21 Dec 2018 - 7 min
That’s what gets results
Every organization recognizes the importance of good customer service, but it’s how they approach it that makes the difference between exceeding and merely meeting expectations.
There’s an old song with a chorus that ran as follows:
“It’s not what you do, it’s the way that you do it –
That’s what gets results”
Ella Fitzgerald sang that song a lifetime ago, and it’s as true today as when it was written. It’s particularly applicable to that most important of present business considerations – customer experience.
Every organisation recognises the importance of good customer service, but it’s how they approach it that makes the difference between exceeding and merely meeting expectations. If companies do what’s expected, they’ve ticked the box – but if they do more than this, if they demonstrate thoughtfulness and the ability to translate that insight into prompt useful action they’ll not only satisfy the need but foster loyalty and enhance the brand.
Technology can make a real difference: for instance, an intelligent customer service contact centre solution that is fully integrated into a comprehensive CRM platform will mean that every encounter with customers can be informed by an understanding of their individual needs, purchase histories and preferences.
Odigo is a good example. It’s a smart customer interaction management platform that gives agents the information they need to handle callers’ queries and that’s integrated into CRM systems to provide an immediate and comprehensive view of each customer for a personalised experience.
But even this level of technology is only part of the answer. It’s what you do with it that counts.
Here’s an example. Darty is one of France’s largest electronic retailers and has always prided itself in providing great customer service and after-sales support. The blue-and-yellow branding of its service vehicles is a familiar sight on French streets.
Working with Odigo, the retailer has extended the scope of the service it provides not just by making full use of smart technology – in other words, by innovating – but by thinking from the customer’s perspective. In 2014 the company launched ‘Le Bouton Darty’ – the ‘Darty Button.’ Available first as a physical button and now a downloadable app, it puts the Darty logo on the consumers’ smartphones, tablets and laptops. If they touch it, a Darty representative calls back in less than a minute. “How may I help you?” Agents can assist with product set-up queries, technical problems and more. But here’s the clincher: Darty provides this service even for products that are out of warranty – and even for products that were bought elsewhere.
In other words, they’ve put themselves in the shoes of a person with, let’s say, a misbehaving food processor. They’ve imagined this person faced with the prospect of wondering whether it’s still in warranty, not knowing where the receipt may be and unsure even where it was bought. And they’ve given this person a button to press that solves the problem.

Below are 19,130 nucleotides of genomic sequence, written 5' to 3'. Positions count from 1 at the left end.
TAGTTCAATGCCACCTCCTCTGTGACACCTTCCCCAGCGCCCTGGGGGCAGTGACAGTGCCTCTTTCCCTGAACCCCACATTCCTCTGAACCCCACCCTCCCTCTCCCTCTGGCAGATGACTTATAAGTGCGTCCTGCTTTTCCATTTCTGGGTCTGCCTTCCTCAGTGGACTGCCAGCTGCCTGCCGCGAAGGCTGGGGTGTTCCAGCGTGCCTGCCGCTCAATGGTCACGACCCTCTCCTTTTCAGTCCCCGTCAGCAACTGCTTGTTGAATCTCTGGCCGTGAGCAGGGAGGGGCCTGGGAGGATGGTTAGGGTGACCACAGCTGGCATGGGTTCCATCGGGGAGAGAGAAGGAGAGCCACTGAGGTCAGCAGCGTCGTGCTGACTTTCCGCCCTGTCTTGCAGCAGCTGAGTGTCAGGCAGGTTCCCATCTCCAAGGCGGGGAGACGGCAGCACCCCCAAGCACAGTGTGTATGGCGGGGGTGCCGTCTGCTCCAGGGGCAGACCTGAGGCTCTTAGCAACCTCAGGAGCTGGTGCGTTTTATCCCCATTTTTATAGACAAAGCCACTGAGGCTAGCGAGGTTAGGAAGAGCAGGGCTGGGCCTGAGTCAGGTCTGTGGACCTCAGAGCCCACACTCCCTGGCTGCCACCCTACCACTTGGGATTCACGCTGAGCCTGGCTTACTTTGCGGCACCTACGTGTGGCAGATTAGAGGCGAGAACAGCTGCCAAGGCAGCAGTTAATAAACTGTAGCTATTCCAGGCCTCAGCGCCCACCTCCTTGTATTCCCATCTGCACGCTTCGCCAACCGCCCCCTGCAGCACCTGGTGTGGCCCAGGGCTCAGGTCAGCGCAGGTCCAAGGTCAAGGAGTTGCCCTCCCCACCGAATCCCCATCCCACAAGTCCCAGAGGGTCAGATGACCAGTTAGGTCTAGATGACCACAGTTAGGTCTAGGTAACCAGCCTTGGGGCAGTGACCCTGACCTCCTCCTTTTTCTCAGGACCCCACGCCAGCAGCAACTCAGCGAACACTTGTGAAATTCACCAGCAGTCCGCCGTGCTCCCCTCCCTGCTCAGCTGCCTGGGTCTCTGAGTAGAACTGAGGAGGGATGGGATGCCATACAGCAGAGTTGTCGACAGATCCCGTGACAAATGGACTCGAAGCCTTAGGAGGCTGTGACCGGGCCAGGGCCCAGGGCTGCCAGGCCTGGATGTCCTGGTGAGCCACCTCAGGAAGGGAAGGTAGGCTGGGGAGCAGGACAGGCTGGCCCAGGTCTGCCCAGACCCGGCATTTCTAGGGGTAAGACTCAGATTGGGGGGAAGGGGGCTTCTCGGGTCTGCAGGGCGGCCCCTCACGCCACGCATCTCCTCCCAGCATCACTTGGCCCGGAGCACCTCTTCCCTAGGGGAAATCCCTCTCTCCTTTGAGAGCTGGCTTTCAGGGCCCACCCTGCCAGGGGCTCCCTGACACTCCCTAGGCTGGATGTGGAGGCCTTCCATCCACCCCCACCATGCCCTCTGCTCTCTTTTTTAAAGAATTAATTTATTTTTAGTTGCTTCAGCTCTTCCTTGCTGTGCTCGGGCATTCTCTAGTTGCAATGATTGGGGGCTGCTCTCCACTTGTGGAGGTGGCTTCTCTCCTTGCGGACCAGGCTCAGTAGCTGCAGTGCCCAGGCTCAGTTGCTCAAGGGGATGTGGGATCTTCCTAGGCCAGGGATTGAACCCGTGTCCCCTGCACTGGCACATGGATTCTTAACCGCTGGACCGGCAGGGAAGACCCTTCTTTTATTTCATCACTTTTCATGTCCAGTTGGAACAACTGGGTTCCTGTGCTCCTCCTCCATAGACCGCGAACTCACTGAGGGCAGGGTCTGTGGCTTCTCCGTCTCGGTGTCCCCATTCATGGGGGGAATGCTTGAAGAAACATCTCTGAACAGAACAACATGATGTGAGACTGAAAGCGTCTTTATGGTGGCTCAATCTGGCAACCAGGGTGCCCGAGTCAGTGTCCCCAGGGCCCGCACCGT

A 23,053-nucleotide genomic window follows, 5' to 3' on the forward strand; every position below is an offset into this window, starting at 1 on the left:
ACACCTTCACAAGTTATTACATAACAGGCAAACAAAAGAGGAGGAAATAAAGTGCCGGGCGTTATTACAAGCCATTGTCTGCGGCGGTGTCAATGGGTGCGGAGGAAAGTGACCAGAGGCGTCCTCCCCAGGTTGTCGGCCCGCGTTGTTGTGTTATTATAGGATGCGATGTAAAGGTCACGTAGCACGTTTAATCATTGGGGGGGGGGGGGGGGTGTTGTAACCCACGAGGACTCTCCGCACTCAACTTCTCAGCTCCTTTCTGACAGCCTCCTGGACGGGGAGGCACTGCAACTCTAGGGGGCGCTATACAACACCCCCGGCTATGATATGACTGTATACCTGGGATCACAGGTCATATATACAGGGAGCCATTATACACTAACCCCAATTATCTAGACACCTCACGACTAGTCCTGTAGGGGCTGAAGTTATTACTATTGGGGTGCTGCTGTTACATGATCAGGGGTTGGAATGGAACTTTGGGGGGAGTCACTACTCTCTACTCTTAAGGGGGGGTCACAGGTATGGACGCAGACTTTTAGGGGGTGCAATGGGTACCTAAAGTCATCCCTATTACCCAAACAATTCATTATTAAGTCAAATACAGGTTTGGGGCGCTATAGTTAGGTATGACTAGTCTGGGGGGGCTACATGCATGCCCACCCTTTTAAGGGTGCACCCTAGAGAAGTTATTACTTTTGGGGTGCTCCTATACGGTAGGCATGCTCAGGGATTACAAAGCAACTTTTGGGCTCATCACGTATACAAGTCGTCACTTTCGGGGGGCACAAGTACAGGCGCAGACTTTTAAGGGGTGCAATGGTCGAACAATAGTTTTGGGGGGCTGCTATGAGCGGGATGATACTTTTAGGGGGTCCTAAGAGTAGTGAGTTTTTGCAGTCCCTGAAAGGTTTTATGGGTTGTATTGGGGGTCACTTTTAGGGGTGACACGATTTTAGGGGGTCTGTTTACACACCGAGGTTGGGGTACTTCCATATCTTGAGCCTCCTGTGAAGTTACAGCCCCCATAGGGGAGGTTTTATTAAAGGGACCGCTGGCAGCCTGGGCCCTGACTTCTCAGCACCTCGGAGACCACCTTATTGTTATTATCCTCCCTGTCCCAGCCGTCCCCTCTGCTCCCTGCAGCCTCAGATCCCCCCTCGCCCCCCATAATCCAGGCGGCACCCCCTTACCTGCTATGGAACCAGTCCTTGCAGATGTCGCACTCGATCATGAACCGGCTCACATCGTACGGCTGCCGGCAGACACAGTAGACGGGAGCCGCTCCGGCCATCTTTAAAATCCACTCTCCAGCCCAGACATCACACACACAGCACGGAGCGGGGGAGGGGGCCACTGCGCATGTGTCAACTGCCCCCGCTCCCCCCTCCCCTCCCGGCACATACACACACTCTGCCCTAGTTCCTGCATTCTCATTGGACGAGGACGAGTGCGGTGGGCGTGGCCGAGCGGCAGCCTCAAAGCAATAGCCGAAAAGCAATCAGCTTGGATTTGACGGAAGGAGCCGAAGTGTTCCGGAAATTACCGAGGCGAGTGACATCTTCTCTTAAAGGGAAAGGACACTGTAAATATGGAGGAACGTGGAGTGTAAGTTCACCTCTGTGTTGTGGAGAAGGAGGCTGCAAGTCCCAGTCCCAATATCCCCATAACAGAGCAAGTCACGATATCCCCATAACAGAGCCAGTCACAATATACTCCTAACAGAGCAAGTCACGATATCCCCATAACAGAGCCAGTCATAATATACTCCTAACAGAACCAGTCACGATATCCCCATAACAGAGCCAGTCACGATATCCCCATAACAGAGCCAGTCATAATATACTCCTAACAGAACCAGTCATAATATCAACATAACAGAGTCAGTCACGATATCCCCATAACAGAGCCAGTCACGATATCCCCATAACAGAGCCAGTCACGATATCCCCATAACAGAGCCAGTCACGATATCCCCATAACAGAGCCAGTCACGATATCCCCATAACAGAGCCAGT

In fact, the button app can go further. It can create a video link to a Darty representative, so the customer can use the camera to show the problem to the agent who can then take over the screen, point with a cursor and say, “You see this here? Try turning this.” The agent can also take control of camera to snap a photo and draws an arrow, for example, to provide further instructions.
The facility is built into the company’s customer service metrics which records about seven million calls per year: every week Darty’s senior team review individual cases and review processes and outcomes to check everything is working as well in practice as it does in theory.
Taking technology and using it to extend your own definition of good customer service – that’s what makes a difference. This positive and customer-centred thinking has created long-term brand associations for Darty, so it’s perhaps no surprise that this week ‘Le Bouton Darty’ has been named a winner of the Aecus Innovation Awards 2016.
It’s not hard to see how other companies might take not just the same technology but the same insight and use it in their own engagement with customers. For example, insurance companies might provide a similar video-linked facility so a customer calling in with a burst pipe can show the agent that there is indeed water damage and that the situation is urgent. A clothes retailer might use it to see that yes, a product has been mislabelled and a jacket purchased online is in fact several sizes larger than the one ordered.
In short, technology can create personalised, on-demand access and enable organisations to make actionable decisions based on analytics. But that’s only the base layer. What takes it to the next level is when organisations like Darty take this technology and work with partners who share their ‘customer-first’ mindset; when they use it to reinforce their customer service values; and when it becomes a means of putting control into the hands of those customers, creating undreamed-of levels of positive brand association.
That’s what gets results.
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